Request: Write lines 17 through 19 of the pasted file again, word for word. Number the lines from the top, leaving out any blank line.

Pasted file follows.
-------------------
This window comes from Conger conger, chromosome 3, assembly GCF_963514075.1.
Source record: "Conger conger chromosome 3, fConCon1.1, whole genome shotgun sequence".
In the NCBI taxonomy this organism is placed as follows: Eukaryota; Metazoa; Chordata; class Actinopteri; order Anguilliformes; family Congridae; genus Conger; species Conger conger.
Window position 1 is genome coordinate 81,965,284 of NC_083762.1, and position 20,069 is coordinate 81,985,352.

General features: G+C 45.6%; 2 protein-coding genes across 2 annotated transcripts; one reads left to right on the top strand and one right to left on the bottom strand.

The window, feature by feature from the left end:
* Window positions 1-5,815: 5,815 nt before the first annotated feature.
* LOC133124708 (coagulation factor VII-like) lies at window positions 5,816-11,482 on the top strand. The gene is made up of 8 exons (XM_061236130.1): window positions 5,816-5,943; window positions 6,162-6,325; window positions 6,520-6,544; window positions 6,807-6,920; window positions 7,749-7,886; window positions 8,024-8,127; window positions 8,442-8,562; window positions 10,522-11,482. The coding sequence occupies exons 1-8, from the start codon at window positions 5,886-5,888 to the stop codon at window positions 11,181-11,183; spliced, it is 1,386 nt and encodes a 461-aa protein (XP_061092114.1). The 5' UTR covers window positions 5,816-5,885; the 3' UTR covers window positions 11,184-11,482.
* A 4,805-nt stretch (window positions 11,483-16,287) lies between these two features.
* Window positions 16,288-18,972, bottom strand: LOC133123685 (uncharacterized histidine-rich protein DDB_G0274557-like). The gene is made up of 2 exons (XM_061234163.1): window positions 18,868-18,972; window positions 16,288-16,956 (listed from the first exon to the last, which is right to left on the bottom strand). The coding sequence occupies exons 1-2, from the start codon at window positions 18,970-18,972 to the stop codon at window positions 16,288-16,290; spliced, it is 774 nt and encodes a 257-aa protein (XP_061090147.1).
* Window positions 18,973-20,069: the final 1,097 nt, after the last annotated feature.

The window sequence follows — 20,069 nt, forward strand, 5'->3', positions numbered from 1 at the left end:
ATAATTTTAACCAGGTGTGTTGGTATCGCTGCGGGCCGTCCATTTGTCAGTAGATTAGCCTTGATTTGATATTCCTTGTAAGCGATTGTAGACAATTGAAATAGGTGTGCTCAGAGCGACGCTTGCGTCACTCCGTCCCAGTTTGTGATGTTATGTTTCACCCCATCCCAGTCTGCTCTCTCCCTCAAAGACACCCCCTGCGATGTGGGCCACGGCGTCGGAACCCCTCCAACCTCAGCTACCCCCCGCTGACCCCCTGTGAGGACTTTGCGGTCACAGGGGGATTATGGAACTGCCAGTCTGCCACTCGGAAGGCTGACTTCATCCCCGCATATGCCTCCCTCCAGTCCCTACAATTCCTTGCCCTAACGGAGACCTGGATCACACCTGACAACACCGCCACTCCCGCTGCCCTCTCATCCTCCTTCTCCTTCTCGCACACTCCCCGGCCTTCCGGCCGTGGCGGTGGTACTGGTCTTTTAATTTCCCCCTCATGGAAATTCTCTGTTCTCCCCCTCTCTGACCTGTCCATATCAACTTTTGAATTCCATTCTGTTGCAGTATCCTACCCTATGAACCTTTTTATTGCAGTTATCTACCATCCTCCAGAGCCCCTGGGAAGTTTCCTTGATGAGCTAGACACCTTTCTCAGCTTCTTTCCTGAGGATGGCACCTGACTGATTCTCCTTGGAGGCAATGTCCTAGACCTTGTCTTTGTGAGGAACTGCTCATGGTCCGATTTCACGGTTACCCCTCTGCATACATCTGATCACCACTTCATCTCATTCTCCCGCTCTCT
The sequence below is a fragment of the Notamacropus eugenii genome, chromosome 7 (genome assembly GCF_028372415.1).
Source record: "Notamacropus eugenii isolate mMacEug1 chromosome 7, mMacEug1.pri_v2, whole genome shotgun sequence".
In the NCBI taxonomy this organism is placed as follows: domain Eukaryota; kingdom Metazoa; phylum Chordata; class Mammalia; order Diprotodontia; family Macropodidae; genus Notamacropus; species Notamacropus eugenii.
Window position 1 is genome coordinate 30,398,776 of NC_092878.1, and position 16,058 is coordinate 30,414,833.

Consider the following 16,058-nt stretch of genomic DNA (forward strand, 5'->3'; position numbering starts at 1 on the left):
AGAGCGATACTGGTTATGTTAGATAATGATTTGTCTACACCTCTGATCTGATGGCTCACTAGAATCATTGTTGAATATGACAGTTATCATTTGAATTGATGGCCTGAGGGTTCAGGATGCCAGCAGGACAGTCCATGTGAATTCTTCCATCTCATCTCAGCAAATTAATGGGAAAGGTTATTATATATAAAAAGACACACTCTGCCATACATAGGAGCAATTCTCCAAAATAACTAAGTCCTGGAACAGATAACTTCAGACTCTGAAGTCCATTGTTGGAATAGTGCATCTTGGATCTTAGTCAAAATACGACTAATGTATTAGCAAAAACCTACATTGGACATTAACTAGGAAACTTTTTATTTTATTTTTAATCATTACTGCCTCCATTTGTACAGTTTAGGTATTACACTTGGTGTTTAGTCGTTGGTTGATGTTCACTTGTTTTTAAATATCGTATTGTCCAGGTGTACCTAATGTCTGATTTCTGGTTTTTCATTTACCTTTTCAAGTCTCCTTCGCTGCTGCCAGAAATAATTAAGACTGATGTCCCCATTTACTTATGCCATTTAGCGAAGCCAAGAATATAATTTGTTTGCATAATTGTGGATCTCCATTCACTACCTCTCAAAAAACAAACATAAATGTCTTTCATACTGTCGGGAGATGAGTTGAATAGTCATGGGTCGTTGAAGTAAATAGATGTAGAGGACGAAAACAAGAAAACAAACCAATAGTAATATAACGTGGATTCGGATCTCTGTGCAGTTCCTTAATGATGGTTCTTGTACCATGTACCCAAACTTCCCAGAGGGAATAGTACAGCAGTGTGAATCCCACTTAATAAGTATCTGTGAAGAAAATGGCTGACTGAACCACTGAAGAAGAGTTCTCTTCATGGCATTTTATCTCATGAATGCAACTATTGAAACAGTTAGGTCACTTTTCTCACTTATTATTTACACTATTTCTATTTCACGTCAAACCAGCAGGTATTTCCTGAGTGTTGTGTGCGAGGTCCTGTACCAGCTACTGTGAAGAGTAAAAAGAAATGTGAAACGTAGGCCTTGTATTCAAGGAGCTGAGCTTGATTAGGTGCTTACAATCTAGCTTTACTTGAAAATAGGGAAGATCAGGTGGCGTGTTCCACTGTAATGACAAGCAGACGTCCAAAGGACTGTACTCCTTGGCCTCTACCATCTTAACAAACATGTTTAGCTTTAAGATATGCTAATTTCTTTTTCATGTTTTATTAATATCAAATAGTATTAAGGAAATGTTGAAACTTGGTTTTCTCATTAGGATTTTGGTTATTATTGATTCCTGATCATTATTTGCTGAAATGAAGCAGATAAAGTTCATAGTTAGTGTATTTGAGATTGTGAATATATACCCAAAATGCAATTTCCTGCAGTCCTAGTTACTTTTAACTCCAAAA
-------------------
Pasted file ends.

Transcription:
Window position 1 is genome coordinate 30,398,776 of NC_092878.1, and position 16,058 is coordinate 30,414,833.

Consider the following 16,058-nt stretch of genomic DNA (forward strand, 5'->3'; position numbering starts at 1 on the left):
AGAGCGATACTGGTTATGTTAGATAATGATTTGTCTACACCTCTGATCTGATGGCTCACTAGAATCATTGTTGAATATGACAGTTATCATTTGAATTGATGGCCTGAGGGTTCAGGATGCCAGCAGGACAGTCCATGTGAATTCTTCCATCTCATCTCAGCAAATTAATGGGAAAGGTTATTATATATAAAAAGACACACTCTGCCATACATAGGAGCAATTCTCCAAAATAACTAAGTCCTGGAACAGATAACTTCAGACTCTGAAGTCCATTGTTGGAATAGTGCATCTTGGATCTTAGTCAAAATACGACTAATGTATTAGCAAAAACCTACATTGGACATTAACTAGGAAACTTTTTATTTTATTTTTAATCATTACTGCCTCCATTTGTACAGTTTAGGTATTACACTTGGTGTTTAGTCGTTGGTTGATGTTCACTTGTTTTTAAATATCGTATTGTCCAGGTGTACCTAATGTCTGATTTCTGGTTTTTCATTTACCTTTTCAAGTCTCCTTCGCTGCTGCCAGAAATAATTAAGACTGATGTCCCCATTTACTTATGCCATTTAGCGAAGCCAAGAATATAATTTGTTTGCATAATTGTGGATCTCCATTCACTACCTCTCAAAAAACAAACATAAATGTCTTTCATACTGTCGGGAGATGAGTTGAATAGTCATGGGTCGTTGAAGTAAATAGATGTAGAGGACGAAAACAAGAAAACAAACCAATAGTAATATAACGTGGATTCGGATCTCTGTGCAGTTCCTTAATGATGGTTCTTGTACCATGTACCCAAACTTCCCAGAGGGAATAGTACAGCAGTGTGAATCCCACTTAATAAGTATCTGTGAAGAAAATGGCTGACTGAACCACTGAAGAAGAGTTCTCTTCATGGCATTTTATCTCATGAATGCAACTATTGAAACAGTTAGGTCACTTTTCTCACTTATTATTTACACTATTTCTATTTCACGTCAAACCAGCAGGTATTTCCTGAGTGTTGTGTGCGAGGTCCTGTACCAGCTACTGTGAAGAGTAAAAAGAAATGTGAAACGTAGGCCTTGTATTCAAGGAGCTGAGCTTGATTAGGTGCTTACAATCTAGCTTTACTTGAAAATAGGGAAGATCAGGTGGCGTGTTCCACTGTAATGACAAGCAGACGTCCAAAGGACTGTACTCCTTGGCCTCTACCATCTTAACAAACATGTTTAGCTTTAAGATATGCTAATTTCTTTTTCATGTTTTATTAATATCAAATAGTATTAAGGAAATGTTGAAACTTGGTTTTCTCATTAGGATTTTGGTTATTATTGATTCCTGATCATTATTTGCTGAAATGAAGCAGATAAAGTTCATAGTTAGTGTATTTGAGATTGTGAATATATACCCAAAATGCAATTTCCTGCAGTCCTAGTTACTTTTAACTCCAAAA